New design exhibition hopes to remove stigma associated with dyslexia

Dyslexic Design will showcase the work of designers and illustrators such as Sebastian Bergne and Kristjana S Williams who say dyslexia has enhanced rather than limited their creativity.

Egg, by Sebastian Bergne, manufactured by Designerbox - 2014
Egg, by Sebastian Bergne, manufactured by Designerbox – 2014

An exhibition exploring the work of dyslexic designers will open this September, with the aim of presenting dyslexia as an alternative way of thinking rather than a health condition.

Dyslexic Design is part of this year’s Designjunction, the annual design exhibition which takes place in London, Milan and New York.

“Reveal dyslexia as a gift”

The exhibition will show the work of designers with dyslexia from disciplines including product, fashion, illustration, home décor and fine art, such as Sebastian Bergne, Kristjana S Williams, Terence Woodgate and Tina Crawford.

It aims to explore the “connection between dyslexia and the creative industries”, says Designjunction, looking at the positives as well as the challenges that can come from working with the learning difference.

The exhibition’s main goal is to “take away the stigma of dyslexia and reveal it as a gift”, say the organisers.

For example, it will look at how dyslexia affects a person’s lateral and visual thinking, and therefore creativity, and how the learning difference can prescribe “unusual three-dimensional thinking”.

“Dyslexia led me down the path of art and design”

The exhibition’s founder, and one of the exhibitors, Jim Rokos, says: “It is my belief that I am able to design the way I do, because of my dyslexia and not despite it,” he says.

“I [want] to remove the unwanted and unwarranted stigma sometimes associated with dyslexia and in doing so change perceptions of it. We believe dyslexia is something that drives and inspires creative thought and design,” he adds.

Debates will also take place in the exhibition space, around how dyslexia is perceived in design education, whether it should no longer be classed as a disability and seen rather as an alternative brain structure, and how it affects a person’s lateral and visual thinking.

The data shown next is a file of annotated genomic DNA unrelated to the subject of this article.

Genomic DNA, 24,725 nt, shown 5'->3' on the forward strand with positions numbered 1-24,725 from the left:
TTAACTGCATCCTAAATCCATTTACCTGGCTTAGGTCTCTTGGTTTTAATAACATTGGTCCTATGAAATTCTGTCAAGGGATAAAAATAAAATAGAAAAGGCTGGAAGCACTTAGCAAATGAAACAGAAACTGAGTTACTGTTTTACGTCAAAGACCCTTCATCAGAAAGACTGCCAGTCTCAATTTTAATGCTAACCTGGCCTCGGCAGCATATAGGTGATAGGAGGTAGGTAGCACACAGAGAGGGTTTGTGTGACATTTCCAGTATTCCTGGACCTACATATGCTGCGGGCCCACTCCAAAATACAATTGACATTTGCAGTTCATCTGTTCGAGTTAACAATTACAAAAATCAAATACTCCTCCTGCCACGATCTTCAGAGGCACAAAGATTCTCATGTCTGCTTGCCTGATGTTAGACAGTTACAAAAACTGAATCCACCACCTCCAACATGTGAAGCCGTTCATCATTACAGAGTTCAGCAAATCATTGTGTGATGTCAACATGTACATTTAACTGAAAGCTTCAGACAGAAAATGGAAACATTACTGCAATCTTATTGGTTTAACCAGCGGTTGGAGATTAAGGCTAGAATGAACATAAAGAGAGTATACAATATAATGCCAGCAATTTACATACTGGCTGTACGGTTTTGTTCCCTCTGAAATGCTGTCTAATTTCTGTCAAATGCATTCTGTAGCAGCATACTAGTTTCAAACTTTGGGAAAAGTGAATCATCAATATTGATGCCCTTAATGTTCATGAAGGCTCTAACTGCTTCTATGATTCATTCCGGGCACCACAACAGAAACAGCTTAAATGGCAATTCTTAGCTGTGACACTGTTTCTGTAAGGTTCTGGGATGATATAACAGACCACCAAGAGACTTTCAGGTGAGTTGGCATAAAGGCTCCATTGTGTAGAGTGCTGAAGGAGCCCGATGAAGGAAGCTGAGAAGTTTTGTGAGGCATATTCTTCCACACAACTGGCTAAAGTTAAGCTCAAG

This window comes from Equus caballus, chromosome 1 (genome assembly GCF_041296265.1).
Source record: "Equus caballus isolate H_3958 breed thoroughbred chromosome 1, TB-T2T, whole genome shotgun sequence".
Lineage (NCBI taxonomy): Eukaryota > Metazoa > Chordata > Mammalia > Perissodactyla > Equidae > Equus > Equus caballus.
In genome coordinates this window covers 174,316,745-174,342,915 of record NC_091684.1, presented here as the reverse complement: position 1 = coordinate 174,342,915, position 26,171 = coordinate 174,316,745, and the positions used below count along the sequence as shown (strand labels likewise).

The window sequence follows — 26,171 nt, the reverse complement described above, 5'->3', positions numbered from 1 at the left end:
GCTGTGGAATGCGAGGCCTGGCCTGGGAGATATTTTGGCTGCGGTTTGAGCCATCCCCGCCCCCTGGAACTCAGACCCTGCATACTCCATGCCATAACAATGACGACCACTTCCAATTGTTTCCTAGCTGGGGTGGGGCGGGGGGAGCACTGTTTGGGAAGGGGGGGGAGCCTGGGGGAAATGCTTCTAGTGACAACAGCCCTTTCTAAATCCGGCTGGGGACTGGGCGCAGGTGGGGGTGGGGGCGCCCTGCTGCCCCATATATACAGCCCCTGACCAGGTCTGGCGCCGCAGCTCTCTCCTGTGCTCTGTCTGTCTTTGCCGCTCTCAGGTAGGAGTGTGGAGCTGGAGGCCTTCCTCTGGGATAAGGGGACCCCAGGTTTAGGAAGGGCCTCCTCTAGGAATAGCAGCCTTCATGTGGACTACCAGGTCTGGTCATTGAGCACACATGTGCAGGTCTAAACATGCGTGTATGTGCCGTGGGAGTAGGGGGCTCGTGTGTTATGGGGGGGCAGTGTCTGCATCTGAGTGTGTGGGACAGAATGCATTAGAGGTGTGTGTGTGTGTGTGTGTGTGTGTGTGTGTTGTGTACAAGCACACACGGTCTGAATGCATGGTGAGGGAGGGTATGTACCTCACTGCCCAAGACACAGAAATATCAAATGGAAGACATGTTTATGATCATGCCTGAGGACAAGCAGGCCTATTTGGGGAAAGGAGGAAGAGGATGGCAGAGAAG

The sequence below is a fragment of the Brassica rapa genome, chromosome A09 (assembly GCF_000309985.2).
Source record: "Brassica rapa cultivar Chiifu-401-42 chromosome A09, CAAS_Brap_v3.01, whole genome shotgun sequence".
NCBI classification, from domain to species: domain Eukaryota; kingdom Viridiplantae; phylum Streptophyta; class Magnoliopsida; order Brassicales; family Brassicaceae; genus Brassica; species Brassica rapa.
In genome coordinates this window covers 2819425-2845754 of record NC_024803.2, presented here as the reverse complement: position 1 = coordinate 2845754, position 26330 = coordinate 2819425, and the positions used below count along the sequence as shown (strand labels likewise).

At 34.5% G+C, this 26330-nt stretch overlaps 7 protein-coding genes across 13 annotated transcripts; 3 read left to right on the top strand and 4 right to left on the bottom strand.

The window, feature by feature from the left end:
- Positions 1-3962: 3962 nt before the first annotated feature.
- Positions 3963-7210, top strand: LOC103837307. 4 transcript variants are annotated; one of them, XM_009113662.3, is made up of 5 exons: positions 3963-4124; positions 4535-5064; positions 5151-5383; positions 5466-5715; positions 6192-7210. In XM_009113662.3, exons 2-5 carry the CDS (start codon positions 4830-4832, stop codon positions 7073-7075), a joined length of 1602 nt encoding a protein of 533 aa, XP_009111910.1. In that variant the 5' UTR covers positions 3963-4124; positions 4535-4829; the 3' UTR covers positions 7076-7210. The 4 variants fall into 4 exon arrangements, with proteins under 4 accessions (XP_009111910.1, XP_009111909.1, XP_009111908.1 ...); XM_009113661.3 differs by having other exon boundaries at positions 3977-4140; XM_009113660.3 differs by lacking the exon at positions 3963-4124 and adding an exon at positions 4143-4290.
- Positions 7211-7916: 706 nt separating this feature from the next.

Deborah Spencer, designjunction’s managing director, says: “I had grown up with dyslexia and I believe it played an integral part in leading me down the path of art and design.”

Takes place in September

Dyslexic Design takes place 17-25 September, as part of Designjunction, which runs from 22-25 September 2016. Tickets to Designjunction are £12 in advance or £15 on the door, and will grant access to the dyslexia exhibition. A percentage of ticket sales will be donated to the British Dyslexia Association. Find out more about the exhibition here.

Designjunction, now in its sixth year, is part of the London Design Festival, and takes place at a new venue in King’s Cross this year, based around the theme of Immersed in Design.

Hunter Jacket: Gorilla, by Rohan Chhabra - 2013
Hunter Jacket: Gorilla, by Rohan Chhabra – 2013
Mildred (Gorgon), by Tina Crawford - 2016
Mildred (Gorgon), by Tina Crawford – 2016
Gauge Crystal, by Jim Rokos - 2014
Gauge Crystal, by Jim Rokos – 2014
Knot pendant lamp, by Vitamin - 2012
Knot pendant lamp, by Vitamin – 2012
Gull Latinu Amerika, by Kristjana Williams
Gull Latinu Amerika, by Kristjana Williams
Surface Table, by Terence Woodgate - 2008 (In collaboration with John Barnard RDI)
Surface Table, by Terence Woodgate – 2008 (In collaboration with John Barnard RDI)

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